Sea Buckthorn plant (Hippophae rhamnoides) is a rare species of fruit. It is in the family Elaeagnaceae and is native to Europe and Asia. The plant is used for soil and wildlife conservation but also produces some tasty, tart (but citrusy) berries high in nutrient value. Also called Seaberry plants, Buckthorn has many species, but they all bear common characteristics. Read on for more Sea Buckthorn information so you can decide if this plant is right for you.
Sea Buckthorn Information
It is always fascinating to go to the farmer’s market and check out new and unique cultivars of fruit that can be found there. Seaberries are occasionally found whole but more often crushed into a jam. They are unusual fruits introduced to the United States in 1923.
Sea Buckthorn is hardy to USDA zone 3 and has remarkable drought and saline tolerance. Growing Sea Buckthorn is relatively easy, and the plant has few pest or disease issues.
The majority of Sea Buckthorn plant’s habitat is in northern Europe, China, Mongolia, Russia, and Canada. It is a soil stabilizer, wildlife food and cover, repairs desert areas, and is a source of commercial products.
Plants may grow as shrubs of less than 2 feet (61 cm.) in height or trees of nearly 20 feet (6 m.) tall. The branches are thorny with silvery green, lance-shaped leaves. You need a separate plant of the opposite sex to produce flowers. These are yellow to brown and on terminal racemes.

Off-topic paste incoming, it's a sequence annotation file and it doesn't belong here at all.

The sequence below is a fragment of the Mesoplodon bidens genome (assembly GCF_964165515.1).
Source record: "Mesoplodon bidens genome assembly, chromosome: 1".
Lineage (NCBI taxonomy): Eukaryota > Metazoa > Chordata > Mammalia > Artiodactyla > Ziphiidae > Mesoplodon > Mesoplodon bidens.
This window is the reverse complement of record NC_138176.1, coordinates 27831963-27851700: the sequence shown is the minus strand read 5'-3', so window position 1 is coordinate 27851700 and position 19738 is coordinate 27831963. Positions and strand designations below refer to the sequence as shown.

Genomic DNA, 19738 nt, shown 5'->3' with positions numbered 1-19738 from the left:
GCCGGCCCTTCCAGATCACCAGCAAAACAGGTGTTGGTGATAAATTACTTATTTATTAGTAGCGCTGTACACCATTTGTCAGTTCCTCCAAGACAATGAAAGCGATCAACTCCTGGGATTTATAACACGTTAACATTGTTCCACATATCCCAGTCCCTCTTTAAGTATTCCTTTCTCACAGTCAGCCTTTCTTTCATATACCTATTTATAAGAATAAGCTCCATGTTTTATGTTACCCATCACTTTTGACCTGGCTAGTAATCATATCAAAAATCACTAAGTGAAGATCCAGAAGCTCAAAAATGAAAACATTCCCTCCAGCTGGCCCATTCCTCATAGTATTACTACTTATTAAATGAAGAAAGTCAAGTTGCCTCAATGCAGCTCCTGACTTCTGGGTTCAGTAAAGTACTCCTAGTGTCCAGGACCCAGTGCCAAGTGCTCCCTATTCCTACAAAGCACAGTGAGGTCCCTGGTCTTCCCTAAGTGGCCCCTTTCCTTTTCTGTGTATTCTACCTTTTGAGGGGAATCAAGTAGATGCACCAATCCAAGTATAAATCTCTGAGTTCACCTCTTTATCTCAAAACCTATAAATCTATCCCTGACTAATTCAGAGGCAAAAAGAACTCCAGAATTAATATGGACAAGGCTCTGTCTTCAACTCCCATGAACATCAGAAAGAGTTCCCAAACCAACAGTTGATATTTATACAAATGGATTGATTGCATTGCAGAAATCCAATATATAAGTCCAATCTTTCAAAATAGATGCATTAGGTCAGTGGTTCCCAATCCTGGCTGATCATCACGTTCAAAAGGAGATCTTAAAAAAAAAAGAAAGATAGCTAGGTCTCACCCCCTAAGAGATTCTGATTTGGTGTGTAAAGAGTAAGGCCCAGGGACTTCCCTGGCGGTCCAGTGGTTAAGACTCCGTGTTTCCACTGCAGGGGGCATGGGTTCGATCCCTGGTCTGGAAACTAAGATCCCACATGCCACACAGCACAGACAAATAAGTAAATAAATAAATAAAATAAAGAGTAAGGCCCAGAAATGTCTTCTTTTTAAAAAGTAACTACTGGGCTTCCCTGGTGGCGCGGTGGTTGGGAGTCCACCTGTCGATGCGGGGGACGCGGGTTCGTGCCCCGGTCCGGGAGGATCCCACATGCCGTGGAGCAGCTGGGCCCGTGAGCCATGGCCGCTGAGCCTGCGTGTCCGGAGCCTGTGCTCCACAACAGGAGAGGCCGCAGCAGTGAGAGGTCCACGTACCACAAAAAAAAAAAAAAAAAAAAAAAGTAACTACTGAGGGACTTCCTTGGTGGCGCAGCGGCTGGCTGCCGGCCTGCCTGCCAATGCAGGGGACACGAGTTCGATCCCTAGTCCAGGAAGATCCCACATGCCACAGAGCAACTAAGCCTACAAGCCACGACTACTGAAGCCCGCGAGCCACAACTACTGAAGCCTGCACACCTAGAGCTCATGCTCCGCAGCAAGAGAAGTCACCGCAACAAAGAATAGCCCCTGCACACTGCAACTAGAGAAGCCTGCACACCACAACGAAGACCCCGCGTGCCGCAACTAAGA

The fruit is an orange drupe, round, and 1/4 to 1/3 inch (5-8 mm.) long. The plant is a major food source for several moths and butterflies. In addition to food, the plant is also used to make face creams and lotions, nutritional supplements, and other cosmetic products. As a food, it is commonly used in pies and jams. Seaberry plants also contribute to making an excellent wine and liquor.
Growing Sea Buckthorn
Choose a sunny location for planting Sea Buckthorn trees. In low light conditions, the harvest will be scarce. They offer ornamental interest, as the berries will persist through winter.
The plant has an aggressive basal shoot and may sucker, so use caution when planting Sea Buckthorn trees near the home foundation or driveway. The plant is considered invasive in some regions. Check your region and make sure it is not considered an aggressive non-native species before planting.
Prune plants as needed to expose as much terminal area as possible to the sun. Keep the plant evenly moist and feed in spring with a ratio higher in phosphorus than nitrogen.
The only real insect pest is the Japanese beetle. Remove by hand or use an approved organic pesticide.
Try one of these hardy plants in your landscape for a unique new flavor and showy appearance.